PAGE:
Jane Hodgkinson: What are some of the ways that you keep yourself connected to whatever moves you to write?
Stevie Howell: I’ve been working in hospitals for the last 6 yrs, but only since my first book, Sharps, was published—for the last three years—have I been working directly w/ patients. I’m a psychometrist (I administer thinking & memory tests). I work one-on-one w/ a single person for up to two entire days. It can be pretty intense. I am constantly moved by people’s backgrounds & challenges, how they heal or cope, & by seeing ordinary people doing extraordinary things for each other, all around me. It’s given me a devout belief in humanity.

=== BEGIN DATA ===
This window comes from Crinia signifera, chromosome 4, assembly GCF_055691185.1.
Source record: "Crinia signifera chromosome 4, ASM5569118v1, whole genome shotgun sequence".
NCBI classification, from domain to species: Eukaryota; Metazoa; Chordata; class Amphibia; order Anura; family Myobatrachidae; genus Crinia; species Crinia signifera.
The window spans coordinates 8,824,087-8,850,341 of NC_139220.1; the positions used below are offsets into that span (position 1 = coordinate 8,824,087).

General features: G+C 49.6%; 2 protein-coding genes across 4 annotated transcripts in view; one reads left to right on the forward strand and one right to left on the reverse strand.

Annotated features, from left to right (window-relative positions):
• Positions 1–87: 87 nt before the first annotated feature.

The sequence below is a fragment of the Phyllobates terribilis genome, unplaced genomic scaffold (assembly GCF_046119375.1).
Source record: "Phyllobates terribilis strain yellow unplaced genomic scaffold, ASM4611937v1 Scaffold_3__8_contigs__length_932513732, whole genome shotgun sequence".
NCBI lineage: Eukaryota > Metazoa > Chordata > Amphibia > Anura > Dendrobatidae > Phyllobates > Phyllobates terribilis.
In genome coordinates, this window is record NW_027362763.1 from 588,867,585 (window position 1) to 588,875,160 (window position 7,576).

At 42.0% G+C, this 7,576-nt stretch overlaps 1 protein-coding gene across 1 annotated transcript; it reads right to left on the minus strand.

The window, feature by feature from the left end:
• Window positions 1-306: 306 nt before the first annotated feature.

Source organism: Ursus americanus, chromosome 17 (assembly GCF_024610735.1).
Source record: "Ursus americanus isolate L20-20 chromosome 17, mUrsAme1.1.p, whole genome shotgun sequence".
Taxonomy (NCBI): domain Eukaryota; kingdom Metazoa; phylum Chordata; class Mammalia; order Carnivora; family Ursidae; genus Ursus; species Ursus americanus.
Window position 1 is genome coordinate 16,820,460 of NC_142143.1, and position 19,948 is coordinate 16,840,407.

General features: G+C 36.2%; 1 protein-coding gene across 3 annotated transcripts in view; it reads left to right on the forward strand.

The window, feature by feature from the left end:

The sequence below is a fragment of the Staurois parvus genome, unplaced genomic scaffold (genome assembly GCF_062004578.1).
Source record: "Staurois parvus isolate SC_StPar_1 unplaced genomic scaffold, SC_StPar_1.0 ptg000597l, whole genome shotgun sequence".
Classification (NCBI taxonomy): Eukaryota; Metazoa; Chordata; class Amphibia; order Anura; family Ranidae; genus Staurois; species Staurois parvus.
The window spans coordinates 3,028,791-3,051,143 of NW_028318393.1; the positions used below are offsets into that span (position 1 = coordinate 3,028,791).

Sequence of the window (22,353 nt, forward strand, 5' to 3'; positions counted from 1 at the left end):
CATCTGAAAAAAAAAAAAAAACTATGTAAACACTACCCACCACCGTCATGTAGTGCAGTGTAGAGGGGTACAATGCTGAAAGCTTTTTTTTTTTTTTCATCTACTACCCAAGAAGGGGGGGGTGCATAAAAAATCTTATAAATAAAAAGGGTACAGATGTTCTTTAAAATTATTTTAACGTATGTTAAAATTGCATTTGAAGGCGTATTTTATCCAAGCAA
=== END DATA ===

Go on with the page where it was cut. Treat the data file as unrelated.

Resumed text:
My “day job” has benefited my writing in many ways, but primarily by reminding me that poetry has always functioned similarly to actual care, IRL—poetry is composed of these small & focused & deliberate gestures that might only affect one person, or a handful of people, & in private & imperceptible ways, like prayer. But that’s actually as epic as it gets—to affect, or be affected by, one person. I believe the health sciences & the arts are the height of our inventiveness, & the proof of our goodness. I am grateful to be immersed in both fields, to be a congregant of two temples.
- Stevie Howell, in interview with Jane Hodgkinson over at The Rusty Toque. You can read the whole thing here.